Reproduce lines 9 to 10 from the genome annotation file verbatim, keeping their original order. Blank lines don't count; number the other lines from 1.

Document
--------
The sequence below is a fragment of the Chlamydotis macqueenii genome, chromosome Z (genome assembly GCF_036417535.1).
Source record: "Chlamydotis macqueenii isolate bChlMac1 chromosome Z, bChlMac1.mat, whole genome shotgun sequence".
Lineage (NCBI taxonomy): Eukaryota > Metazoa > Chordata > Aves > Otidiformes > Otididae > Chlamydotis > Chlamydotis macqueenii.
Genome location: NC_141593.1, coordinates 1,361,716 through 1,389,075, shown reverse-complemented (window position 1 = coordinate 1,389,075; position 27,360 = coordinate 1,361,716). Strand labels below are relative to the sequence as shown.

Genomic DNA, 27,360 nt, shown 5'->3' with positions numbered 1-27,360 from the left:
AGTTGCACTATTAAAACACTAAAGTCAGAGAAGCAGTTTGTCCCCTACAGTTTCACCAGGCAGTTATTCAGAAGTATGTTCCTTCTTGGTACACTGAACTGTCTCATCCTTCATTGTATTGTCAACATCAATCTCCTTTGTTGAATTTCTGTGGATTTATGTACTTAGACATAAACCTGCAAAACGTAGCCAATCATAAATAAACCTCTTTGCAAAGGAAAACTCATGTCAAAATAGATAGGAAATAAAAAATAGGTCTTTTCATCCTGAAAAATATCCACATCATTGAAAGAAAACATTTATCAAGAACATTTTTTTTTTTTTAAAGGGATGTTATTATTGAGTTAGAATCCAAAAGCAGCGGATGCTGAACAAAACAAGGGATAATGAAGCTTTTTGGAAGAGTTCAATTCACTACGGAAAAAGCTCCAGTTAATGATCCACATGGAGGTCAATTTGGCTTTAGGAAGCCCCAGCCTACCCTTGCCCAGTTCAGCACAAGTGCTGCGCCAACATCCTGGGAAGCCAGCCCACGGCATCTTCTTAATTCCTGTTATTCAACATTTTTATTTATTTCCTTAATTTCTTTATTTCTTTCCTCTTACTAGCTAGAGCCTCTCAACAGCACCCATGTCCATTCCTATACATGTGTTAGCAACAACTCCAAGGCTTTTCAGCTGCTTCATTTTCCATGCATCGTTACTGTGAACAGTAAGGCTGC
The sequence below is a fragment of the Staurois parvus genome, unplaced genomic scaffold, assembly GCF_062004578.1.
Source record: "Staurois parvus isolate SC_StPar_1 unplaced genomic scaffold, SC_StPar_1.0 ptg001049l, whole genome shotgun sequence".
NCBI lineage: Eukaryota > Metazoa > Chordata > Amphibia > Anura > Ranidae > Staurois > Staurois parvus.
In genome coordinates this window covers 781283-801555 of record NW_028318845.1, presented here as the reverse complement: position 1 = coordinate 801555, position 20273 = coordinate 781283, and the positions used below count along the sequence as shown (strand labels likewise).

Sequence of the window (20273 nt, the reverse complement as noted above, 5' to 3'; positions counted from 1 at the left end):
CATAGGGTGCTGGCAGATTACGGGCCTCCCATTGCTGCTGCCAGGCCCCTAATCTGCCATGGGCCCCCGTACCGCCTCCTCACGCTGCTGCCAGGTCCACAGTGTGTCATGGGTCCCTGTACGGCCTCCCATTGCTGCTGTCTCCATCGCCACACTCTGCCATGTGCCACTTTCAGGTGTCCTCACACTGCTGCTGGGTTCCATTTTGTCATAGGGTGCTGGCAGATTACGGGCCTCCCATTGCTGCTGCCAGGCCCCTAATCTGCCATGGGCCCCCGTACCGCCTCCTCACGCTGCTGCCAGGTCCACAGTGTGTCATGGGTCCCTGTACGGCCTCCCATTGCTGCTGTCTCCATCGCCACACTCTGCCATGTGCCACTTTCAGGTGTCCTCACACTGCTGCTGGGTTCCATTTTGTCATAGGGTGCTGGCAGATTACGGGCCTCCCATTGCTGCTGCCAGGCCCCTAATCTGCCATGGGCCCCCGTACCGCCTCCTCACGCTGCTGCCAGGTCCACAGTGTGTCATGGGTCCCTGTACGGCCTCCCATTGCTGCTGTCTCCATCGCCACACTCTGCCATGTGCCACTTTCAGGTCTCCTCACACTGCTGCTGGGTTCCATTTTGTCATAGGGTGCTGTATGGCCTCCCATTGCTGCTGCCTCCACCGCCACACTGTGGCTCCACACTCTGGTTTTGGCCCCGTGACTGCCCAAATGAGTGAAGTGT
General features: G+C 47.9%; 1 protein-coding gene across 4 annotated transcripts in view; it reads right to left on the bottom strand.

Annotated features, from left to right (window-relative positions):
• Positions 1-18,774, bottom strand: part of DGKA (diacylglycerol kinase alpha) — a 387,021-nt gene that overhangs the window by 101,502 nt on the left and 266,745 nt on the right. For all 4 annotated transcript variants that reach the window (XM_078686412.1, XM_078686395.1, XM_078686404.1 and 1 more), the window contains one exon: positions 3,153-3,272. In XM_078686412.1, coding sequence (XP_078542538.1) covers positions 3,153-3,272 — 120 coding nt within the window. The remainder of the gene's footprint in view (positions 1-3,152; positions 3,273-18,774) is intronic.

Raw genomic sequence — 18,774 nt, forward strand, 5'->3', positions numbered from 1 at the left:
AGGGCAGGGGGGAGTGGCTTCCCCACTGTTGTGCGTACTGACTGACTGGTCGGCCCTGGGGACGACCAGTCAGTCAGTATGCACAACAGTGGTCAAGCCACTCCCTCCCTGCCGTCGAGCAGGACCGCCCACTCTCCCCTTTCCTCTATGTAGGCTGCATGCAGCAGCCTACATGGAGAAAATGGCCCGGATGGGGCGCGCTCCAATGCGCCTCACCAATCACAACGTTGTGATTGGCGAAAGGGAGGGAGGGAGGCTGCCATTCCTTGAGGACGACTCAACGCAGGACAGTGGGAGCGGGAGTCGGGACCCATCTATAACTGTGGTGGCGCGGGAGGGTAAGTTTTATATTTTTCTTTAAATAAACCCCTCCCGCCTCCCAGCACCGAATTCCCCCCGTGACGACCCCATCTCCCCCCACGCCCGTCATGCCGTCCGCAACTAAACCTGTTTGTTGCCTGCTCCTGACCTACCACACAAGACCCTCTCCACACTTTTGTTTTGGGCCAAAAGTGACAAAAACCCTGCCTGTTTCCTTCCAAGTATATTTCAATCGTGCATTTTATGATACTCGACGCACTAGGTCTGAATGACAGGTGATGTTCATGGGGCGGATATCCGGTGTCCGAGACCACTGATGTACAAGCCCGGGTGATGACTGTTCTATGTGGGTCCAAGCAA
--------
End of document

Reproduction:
NCBI lineage: Eukaryota > Metazoa > Chordata > Amphibia > Anura > Ranidae > Staurois > Staurois parvus.
In genome coordinates this window covers 781283-801555 of record NW_028318845.1, presented here as the reverse complement: position 1 = coordinate 801555, position 20273 = coordinate 781283, and the positions used below count along the sequence as shown (strand labels likewise).